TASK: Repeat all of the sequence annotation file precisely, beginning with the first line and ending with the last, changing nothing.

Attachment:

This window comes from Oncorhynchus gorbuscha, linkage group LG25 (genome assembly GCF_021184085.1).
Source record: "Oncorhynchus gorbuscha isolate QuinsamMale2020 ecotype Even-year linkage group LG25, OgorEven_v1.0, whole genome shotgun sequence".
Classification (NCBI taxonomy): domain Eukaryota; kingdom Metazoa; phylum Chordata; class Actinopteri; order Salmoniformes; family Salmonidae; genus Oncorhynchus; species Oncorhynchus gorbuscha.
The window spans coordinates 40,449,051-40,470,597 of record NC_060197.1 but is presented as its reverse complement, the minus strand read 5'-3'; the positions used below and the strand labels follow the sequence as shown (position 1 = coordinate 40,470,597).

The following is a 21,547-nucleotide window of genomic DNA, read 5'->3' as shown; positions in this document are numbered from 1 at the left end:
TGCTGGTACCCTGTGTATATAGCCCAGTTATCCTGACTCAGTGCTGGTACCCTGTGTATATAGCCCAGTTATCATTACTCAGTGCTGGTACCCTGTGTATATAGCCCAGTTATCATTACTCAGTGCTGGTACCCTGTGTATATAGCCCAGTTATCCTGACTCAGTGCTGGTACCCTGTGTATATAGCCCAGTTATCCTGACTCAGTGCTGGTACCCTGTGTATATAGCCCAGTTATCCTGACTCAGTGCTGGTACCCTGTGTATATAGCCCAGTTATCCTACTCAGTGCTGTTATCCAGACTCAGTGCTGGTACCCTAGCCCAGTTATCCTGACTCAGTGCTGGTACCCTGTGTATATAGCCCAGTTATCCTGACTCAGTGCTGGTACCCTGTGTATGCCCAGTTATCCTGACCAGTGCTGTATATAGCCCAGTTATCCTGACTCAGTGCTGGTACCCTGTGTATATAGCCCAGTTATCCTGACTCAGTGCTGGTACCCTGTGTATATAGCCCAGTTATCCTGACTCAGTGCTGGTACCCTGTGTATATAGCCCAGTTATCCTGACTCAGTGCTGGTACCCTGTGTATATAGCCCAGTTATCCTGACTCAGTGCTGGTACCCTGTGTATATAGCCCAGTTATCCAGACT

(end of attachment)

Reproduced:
This window comes from Oncorhynchus gorbuscha, linkage group LG25 (genome assembly GCF_021184085.1).
Source record: "Oncorhynchus gorbuscha isolate QuinsamMale2020 ecotype Even-year linkage group LG25, OgorEven_v1.0, whole genome shotgun sequence".
Classification (NCBI taxonomy): domain Eukaryota; kingdom Metazoa; phylum Chordata; class Actinopteri; order Salmoniformes; family Salmonidae; genus Oncorhynchus; species Oncorhynchus gorbuscha.
The window spans coordinates 40,449,051-40,470,597 of record NC_060197.1 but is presented as its reverse complement, the minus strand read 5'-3'; the positions used below and the strand labels follow the sequence as shown (position 1 = coordinate 40,470,597).

The following is a 21,547-nucleotide window of genomic DNA, read 5'->3' as shown; positions in this document are numbered from 1 at the left end:
TGCTGGTACCCTGTGTATATAGCCCAGTTATCCTGACTCAGTGCTGGTACCCTGTGTATATAGCCCAGTTATCATTACTCAGTGCTGGTACCCTGTGTATATAGCCCAGTTATCATTACTCAGTGCTGGTACCCTGTGTATATAGCCCAGTTATCCTGACTCAGTGCTGGTACCCTGTGTATATAGCCCAGTTATCCTGACTCAGTGCTGGTACCCTGTGTATATAGCCCAGTTATCCTGACTCAGTGCTGGTACCCTGTGTATATAGCCCAGTTATCCTACTCAGTGCTGTTATCCAGACTCAGTGCTGGTACCCTAGCCCAGTTATCCTGACTCAGTGCTGGTACCCTGTGTATATAGCCCAGTTATCCTGACTCAGTGCTGGTACCCTGTGTATGCCCAGTTATCCTGACCAGTGCTGTATATAGCCCAGTTATCCTGACTCAGTGCTGGTACCCTGTGTATATAGCCCAGTTATCCTGACTCAGTGCTGGTACCCTGTGTATATAGCCCAGTTATCCTGACTCAGTGCTGGTACCCTGTGTATATAGCCCAGTTATCCTGACTCAGTGCTGGTACCCTGTGTATATAGCCCAGTTATCCTGACTCAGTGCTGGTACCCTGTGTATATAGCCCAGTTATCCAGACT